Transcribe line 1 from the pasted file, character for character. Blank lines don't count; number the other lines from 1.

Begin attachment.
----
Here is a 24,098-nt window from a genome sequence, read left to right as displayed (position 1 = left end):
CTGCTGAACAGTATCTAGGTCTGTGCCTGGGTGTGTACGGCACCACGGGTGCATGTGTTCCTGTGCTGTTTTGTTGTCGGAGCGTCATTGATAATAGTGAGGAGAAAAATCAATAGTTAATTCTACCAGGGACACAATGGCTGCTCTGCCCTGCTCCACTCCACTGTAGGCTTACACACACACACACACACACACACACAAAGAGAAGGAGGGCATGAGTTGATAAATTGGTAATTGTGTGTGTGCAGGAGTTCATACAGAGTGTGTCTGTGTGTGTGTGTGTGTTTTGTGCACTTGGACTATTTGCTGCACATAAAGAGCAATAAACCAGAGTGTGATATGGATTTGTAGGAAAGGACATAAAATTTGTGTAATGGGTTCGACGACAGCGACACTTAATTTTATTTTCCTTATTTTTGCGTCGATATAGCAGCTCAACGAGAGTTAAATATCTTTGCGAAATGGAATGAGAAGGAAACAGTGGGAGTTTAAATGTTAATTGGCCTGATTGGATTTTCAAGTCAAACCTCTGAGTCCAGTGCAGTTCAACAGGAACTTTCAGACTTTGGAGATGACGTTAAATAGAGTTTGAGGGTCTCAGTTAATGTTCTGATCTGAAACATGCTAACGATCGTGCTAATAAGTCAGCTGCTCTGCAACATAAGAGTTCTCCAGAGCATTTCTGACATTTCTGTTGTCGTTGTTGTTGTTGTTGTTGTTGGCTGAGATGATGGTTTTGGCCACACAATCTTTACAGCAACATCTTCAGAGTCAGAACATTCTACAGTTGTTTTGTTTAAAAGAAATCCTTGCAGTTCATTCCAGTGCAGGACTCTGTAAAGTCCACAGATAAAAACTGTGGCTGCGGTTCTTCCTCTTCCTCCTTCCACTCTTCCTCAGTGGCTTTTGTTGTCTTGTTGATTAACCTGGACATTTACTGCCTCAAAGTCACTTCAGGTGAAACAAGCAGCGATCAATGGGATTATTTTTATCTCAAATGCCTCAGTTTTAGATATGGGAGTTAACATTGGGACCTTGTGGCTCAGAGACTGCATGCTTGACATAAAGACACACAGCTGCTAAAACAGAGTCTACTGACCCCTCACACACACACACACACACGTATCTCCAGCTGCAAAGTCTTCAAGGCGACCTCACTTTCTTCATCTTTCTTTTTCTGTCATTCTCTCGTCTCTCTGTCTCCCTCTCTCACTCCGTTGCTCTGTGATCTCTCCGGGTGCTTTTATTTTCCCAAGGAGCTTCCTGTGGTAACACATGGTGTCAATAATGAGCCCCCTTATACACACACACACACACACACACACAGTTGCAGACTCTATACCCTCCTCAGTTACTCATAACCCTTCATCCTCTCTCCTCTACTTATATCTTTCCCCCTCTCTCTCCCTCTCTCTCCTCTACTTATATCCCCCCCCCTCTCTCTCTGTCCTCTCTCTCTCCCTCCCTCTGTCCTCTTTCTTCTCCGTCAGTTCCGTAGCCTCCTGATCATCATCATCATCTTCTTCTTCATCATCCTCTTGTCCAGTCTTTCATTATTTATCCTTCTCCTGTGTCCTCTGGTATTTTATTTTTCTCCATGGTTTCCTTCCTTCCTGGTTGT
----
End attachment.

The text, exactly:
Here is a 24,098-nt window from a genome sequence, read left to right as displayed (position 1 = left end):